Sunday, September 4, 2011


"Catherine!  Catherine we MUST go to the storm cellar!"  Miss Medders said firmly, and a bit desperately.

Catherine crossed her arms and continued to huddle under the teacher's desk.  The cellar was dark, dank, and scary and she didn't want to go.  She scooted further from her teacher's hands and listened as the blowing wind caused the whole building to creak.

"Honey, it'll be safer down there, this storm sounds bad."  Even as Miss Medders spoke, the wind howled and hail began pelting the building.  Obstinately, Catherine shook her head again.  Miss Medders tried crawling in after her, but the drawers of her desk were too low.

"Catherine, please!"  Miss Medders half-shouted, sounding fearful.  "Oh thank God!  Ray, can you help me please?"  Before Catherine could react, one of the older boys had tipped Miss Medders' desk on its side, exposing her to her teacher's hands.

Miss Medders took her by the hand, but Catherine pulled back and dug in her heels.  Miss Medders responded by grabbing her around the middle, tucking her under her arm and racing for the back door of the schoolhouse.  Ray held the door open and soon all three of them were outside in the eerie midday darkness.  The rain and hail were coming sideways and the wind gusting so hard that Ray and Miss Medders had to hold on to each other to go the few feet to the cellar.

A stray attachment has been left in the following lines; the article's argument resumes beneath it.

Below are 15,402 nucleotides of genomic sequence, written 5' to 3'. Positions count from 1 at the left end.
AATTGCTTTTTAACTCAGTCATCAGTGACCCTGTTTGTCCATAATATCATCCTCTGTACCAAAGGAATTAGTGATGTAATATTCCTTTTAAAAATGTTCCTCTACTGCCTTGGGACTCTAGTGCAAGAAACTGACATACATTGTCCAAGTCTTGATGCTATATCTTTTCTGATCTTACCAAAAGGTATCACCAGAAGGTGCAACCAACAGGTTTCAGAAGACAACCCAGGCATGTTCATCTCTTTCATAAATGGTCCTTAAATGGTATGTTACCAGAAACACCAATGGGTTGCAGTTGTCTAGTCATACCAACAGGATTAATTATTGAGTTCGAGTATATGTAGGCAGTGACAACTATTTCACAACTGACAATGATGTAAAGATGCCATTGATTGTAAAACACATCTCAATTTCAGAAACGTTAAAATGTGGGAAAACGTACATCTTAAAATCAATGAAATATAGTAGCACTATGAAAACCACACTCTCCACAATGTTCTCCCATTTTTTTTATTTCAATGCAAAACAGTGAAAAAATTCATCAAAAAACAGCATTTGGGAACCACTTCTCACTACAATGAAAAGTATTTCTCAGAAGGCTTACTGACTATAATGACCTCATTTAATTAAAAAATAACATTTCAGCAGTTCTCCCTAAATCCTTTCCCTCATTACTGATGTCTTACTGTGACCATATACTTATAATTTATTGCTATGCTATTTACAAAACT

Once they arrived at the cellar, the wind practically threw the door open for them and Miss Medders dumped Catherine unceremoniously onto the steps.  She, Ray and two of the other bigger boys were fighting against the wind to close the cellar door.  They got it shut and the cellar was pitch black.  Catherine heard her teacher say, "The latch doesn't seem very strong, we'll need to hold the door closed."

Catherine shook on the steps.  In the darkness, she could hear her classmates breathing, but could not see any of them.  The cellar door was rattling hard on its hinges as the furious wind outside shook it and loud, unidentifiable thumps and bangs were sounding all around outside as the storm raged on.  Catherine screamed.  There were no words, just volume as she gave vent to her terror.  She screamed and screamed until several classmates clapped hands over her mouth.  Then, she cried.

Suddenly, it was quiet.  The thumping and banging had stopped.  The door was no longer rattling, and although she could still hear rain falling, Catherine didn't think it sounded dangerous.  A few minutes later, cautiously, Miss Medders opened the door to the cellar.

"Oh, my word.  Oh, my God!"  Miss Medders said, and Catherine knew her teacher was crying.  Running out of the cellar with the other student, Catherine gasped.  Their school was gone.  All that remained was some scattered bricks from the piers of the foundation.  The huge oak tree from in front of the school was twisted in half and crumbled on the ground.

"We could've all died." Miss Medders said in a hoarse whisper.  Catherine surveyed the remains of what had once been their school and silently vowed to never go to school again.

This is a story from my Mimi's childhood.  She was either in first grade or kindergarten.  Even today, in her mid 80's, she hates storms with a passion.

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